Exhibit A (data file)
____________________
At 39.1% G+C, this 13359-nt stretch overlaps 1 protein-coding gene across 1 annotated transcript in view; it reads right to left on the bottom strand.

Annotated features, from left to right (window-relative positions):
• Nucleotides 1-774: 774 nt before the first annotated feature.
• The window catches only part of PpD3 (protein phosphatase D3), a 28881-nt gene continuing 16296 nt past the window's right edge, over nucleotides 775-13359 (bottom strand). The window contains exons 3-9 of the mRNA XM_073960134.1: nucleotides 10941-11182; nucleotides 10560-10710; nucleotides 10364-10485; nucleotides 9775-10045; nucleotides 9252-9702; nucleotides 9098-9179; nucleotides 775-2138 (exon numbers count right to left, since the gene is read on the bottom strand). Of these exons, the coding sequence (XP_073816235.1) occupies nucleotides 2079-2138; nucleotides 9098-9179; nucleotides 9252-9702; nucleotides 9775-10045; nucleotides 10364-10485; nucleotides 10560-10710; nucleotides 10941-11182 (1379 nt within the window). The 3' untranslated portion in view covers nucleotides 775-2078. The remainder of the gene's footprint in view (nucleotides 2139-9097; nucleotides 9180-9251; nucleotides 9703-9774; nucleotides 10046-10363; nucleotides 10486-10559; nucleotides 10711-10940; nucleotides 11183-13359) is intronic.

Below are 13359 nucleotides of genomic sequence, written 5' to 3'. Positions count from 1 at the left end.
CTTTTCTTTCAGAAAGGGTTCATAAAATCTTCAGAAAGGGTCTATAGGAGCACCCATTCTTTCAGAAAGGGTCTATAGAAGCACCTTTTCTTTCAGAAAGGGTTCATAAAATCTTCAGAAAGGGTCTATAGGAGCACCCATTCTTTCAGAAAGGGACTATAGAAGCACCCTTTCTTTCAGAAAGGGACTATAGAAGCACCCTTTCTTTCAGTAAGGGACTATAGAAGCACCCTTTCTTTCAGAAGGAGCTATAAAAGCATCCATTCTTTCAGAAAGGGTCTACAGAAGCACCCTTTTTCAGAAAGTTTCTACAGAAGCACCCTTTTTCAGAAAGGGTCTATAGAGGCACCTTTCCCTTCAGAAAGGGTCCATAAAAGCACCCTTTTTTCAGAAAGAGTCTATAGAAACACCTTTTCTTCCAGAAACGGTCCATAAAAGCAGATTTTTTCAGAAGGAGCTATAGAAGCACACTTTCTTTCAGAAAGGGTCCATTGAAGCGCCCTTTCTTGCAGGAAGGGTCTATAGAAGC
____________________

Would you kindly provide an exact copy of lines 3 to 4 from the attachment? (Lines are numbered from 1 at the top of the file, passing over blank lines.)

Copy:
• Nucleotides 1-774: 774 nt before the first annotated feature.
• The window catches only part of PpD3 (protein phosphatase D3), a 28881-nt gene continuing 16296 nt past the window's right edge, over nucleotides 775-13359 (bottom strand). The window contains exons 3-9 of the mRNA XM_073960134.1: nucleotides 10941-11182; nucleotides 10560-10710; nucleotides 10364-10485; nucleotides 9775-10045; nucleotides 9252-9702; nucleotides 9098-9179; nucleotides 775-2138 (exon numbers count right to left, since the gene is read on the bottom strand). Of these exons, the coding sequence (XP_073816235.1) occupies nucleotides 2079-2138; nucleotides 9098-9179; nucleotides 9252-9702; nucleotides 9775-10045; nucleotides 10364-10485; nucleotides 10560-10710; nucleotides 10941-11182 (1379 nt within the window). The 3' untranslated portion in view covers nucleotides 775-2078. The remainder of the gene's footprint in view (nucleotides 2139-9097; nucleotides 9180-9251; nucleotides 9703-9774; nucleotides 10046-10363; nucleotides 10486-10559; nucleotides 10711-10940; nucleotides 11183-13359) is intronic.